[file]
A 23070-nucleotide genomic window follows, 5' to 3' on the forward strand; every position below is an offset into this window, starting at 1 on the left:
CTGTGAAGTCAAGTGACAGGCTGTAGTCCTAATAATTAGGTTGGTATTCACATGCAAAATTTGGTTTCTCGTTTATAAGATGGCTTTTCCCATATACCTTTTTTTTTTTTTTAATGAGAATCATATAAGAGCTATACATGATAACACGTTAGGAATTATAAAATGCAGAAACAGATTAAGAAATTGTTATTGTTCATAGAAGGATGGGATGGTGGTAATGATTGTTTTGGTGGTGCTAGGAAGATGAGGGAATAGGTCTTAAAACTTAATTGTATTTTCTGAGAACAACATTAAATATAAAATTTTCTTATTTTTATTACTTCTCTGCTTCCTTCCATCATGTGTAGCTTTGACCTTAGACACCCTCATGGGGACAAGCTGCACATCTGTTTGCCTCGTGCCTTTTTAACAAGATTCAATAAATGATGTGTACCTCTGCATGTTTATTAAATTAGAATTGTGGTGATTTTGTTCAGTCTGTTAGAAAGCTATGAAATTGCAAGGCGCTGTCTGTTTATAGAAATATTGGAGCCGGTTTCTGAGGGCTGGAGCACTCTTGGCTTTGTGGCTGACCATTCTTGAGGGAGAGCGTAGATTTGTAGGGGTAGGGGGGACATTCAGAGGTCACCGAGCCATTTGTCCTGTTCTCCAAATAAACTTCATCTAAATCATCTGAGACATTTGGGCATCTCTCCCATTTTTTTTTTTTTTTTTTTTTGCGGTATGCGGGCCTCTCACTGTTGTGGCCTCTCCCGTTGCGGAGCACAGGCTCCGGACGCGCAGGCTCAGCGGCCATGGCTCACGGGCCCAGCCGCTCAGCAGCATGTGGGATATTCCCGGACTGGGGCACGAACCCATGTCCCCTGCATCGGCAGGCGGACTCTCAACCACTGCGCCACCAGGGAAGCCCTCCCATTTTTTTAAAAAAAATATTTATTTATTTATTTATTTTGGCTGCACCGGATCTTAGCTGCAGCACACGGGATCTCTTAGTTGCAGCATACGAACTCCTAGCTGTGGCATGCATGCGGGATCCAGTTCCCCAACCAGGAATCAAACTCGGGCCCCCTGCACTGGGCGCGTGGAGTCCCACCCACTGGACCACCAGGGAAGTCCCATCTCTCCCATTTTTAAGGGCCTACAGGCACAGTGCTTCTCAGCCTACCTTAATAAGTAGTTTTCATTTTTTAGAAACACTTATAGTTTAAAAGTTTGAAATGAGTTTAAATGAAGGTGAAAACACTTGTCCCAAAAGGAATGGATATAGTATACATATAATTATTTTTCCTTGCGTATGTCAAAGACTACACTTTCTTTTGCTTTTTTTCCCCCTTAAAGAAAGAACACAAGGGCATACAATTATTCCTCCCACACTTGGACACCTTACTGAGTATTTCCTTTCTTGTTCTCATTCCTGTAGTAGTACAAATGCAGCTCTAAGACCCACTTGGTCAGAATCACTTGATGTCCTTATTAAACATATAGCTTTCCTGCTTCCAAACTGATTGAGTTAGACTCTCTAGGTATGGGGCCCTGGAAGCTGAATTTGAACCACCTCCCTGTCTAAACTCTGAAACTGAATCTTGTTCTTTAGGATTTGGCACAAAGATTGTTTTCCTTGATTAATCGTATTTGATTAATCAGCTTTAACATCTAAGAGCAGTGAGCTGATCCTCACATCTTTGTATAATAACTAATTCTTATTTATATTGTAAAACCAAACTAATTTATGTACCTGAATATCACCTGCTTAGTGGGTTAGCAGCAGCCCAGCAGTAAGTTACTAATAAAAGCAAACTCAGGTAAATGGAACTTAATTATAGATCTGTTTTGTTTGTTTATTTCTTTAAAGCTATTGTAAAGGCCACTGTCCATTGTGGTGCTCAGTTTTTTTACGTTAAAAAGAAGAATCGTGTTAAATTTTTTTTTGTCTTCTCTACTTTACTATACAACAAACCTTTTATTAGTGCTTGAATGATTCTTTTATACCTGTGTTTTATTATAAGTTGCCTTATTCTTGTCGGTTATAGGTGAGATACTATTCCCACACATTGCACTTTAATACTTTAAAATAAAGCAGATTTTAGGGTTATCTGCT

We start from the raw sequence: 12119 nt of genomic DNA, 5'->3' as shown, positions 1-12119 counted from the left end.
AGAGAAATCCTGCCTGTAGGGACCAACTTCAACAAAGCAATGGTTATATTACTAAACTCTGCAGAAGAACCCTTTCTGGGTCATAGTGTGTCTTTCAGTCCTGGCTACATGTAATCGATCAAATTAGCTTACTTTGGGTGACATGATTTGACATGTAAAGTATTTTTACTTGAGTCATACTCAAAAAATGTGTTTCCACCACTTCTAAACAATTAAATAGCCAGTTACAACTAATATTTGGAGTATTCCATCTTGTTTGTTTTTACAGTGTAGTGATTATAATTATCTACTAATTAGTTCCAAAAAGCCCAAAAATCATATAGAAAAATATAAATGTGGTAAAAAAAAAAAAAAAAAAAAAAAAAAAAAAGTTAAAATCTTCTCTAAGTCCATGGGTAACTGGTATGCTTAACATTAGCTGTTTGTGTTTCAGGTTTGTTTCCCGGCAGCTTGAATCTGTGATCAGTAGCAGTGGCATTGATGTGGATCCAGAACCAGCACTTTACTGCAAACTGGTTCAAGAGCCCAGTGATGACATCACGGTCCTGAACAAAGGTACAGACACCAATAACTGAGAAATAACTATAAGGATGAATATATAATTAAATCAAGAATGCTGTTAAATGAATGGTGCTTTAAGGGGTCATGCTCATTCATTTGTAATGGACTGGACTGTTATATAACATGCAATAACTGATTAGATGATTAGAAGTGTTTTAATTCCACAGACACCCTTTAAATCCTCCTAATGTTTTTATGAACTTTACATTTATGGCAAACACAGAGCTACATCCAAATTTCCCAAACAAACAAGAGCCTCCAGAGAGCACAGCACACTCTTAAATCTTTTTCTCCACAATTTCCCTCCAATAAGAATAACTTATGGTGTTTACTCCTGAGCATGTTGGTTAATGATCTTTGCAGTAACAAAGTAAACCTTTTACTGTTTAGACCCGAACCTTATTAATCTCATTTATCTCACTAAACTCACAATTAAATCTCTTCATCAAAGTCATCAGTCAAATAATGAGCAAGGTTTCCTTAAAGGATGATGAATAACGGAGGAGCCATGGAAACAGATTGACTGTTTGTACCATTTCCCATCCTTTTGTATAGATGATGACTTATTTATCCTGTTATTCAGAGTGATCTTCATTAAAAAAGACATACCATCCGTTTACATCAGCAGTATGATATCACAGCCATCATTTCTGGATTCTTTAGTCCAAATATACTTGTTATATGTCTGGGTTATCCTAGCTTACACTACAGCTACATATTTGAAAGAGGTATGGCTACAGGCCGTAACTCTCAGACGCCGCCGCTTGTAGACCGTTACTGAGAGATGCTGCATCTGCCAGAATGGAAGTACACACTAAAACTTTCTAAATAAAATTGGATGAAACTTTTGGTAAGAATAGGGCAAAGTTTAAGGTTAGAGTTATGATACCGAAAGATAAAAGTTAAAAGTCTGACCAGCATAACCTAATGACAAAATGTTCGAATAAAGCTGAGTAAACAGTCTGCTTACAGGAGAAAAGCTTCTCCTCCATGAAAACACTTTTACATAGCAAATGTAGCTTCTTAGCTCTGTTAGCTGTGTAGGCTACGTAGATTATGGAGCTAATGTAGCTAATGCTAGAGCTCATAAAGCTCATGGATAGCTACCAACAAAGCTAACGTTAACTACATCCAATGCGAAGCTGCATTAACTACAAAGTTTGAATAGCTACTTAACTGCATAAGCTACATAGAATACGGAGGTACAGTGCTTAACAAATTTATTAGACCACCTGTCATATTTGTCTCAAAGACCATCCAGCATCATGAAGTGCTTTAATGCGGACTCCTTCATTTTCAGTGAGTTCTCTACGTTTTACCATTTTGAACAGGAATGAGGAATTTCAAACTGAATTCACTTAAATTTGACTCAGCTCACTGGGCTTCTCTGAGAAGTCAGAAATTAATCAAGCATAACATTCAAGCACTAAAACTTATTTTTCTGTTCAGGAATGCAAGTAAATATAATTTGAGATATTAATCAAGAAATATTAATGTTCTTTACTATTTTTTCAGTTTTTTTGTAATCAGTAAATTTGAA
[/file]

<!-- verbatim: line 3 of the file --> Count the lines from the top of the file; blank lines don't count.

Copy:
We start from the raw sequence: 12119 nt of genomic DNA, 5'->3' as shown, positions 1-12119 counted from the left end.